A recent Forbes article suggested that THC percentage is the cannabis industry’s biggest lie. True enough, the industry is polarized on this issue which unfortunately impacts heavily on the product that ends up on dispensary shelves.
One dispensary owner told me recently, “The rush for THC numbers is so bad that some consumers will not buy anything that is less than 30% THC. We have to sell what the market demands and not what we think is right for the market.”
First things first, delta-9-THC is the chemical that bestows cannabis that typical euphoric feeling. A few more intoxicating cannabinoids such as delta-8 and delta-10 have emerged recently, but they exist in minute quantities in cannabis. Hence, THC is the main intoxicating cannabinoid that’s sought after for that extra cerebral oomph.
Of course, THC has therapeutic benefits that compete well against those offered by the model cannabinoid CBD which though psychoactive, is completely non-intoxicating. However, THC stands out for its intoxicating benefits that are hyped to boost creativity and culminate in boundless laughter. For recreational users, that should be the it factor, right?
Is THC Percentage the ‘It Factor’ for Dope Cannabis?
Tommy Chong, who is hailed as one of the cannabis greats doesn’t seem to believe so. A few other legends, especially the proponents of the entourage effect, hold a similar belief. And so does the Forbes article mentioned above that suggest that THC numbers are a scam after all.
If it’s true that THC doesn’t matter, then why don’t we go right ahead and smoke CBD flower and get high?
It’s all in the terpenes.
Entourage Effects: Terpenes Over THC
The entourage effect is a term that was coined by two founding fathers of cannabis, Raphael Mechoulam, and Shimon Ben-Shabat in 1998. It is the suggestion that when terpenes are added to cannabinoids such as THC or CBD the resulting effect is both amplified and prolonged in such a way that “the whole is greater than the sum of parts.” This is what makes the argument that when it comes to the strength of a strain, terpenes have to be taken into consideration and not just THC alone.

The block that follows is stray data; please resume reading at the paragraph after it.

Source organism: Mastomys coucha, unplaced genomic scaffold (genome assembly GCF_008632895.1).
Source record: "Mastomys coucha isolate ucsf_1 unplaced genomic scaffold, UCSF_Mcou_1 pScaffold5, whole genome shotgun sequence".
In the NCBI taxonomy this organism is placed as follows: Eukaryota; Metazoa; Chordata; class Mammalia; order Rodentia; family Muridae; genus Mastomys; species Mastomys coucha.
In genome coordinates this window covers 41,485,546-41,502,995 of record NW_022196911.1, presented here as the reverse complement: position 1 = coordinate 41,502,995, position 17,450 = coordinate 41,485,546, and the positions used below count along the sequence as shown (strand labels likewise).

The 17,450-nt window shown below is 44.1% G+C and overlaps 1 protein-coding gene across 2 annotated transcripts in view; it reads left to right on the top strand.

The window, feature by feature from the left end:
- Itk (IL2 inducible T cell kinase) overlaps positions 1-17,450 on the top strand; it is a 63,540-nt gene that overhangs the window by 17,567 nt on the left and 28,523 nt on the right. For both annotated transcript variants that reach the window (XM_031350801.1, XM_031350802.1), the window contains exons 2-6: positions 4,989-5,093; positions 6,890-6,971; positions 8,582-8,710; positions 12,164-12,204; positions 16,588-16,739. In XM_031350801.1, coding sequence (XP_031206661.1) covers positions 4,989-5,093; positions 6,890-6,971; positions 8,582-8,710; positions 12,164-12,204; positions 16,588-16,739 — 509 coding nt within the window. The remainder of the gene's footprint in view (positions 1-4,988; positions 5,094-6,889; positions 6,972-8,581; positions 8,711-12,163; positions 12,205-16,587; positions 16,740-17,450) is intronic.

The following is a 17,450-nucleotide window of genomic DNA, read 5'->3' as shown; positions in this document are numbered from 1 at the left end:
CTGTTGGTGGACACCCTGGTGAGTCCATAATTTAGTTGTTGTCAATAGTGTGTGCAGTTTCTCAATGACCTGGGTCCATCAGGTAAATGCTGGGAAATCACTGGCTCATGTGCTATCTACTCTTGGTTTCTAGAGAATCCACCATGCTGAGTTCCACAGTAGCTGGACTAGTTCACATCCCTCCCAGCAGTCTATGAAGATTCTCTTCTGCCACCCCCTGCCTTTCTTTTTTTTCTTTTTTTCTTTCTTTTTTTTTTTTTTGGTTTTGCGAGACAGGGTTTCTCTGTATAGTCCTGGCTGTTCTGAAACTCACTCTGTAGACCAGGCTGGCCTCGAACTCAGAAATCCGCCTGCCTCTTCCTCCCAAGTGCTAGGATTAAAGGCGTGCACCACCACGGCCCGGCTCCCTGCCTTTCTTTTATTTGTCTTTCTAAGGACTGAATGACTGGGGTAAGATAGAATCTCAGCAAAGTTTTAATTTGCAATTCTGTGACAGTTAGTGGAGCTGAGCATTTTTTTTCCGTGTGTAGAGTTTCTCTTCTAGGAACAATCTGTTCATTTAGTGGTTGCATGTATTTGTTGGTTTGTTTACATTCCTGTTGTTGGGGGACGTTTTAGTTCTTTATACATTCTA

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Some of the most powerful cannabis strains have THC levels in teens (not exceeding 20). But unfortunately, they are falling out of favor as the market embraces strains that test above 30%.
To create products that are endeared to this market trend, unscrupulous manufacturers are bumping THC numbers. Consequently, there have been reports of consumers “feeling nothing” after consuming “potent” cannabis strains with labels reading over 35% THC. This is causing a lot of confusion in the market.
Terpene Profile Over Potency
When purchasing a cannabis product, the terpene and cannabinoid profile should be prioritized above the THC percentage alone. In Nevada for example, it is now mandatory for producers to list the top three terpenes in each product. This information should guide the consumer on the kind of effects to expect from each strain.
Science has now revealed that CBD may offset some of the negative effects caused by THC, allowing the user to enjoy the best of both worlds through the entourage mechanism. Some consumers have found that THC with CBD (with each exceeding 10%) can be a powerful combination for both medical and recreational use. Gradually, we expect consumers to become increasingly sensitized about the “truth in terpene profiles and lies in THC numbers.”
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This should lead to the discovery of the most effective cannabinoid and terpene combinations for certain medical or recreational goals. It should also herald the demise of the rush towards 40% THC.
Meanwhile, should we smoke CBD because THC doesn’t matter?
Not at all. While THC does matter in a strain, it’s not everything. For recreational use, some legends swear by the 15% mark if any level of intoxication is to be achieved. Anything below might as well be considered hemp. Increasing THC above that level for stronger effects might be a gamble as well. It’s the terpenes that add the extra chutzpah. But well, further science is needed to back these claims.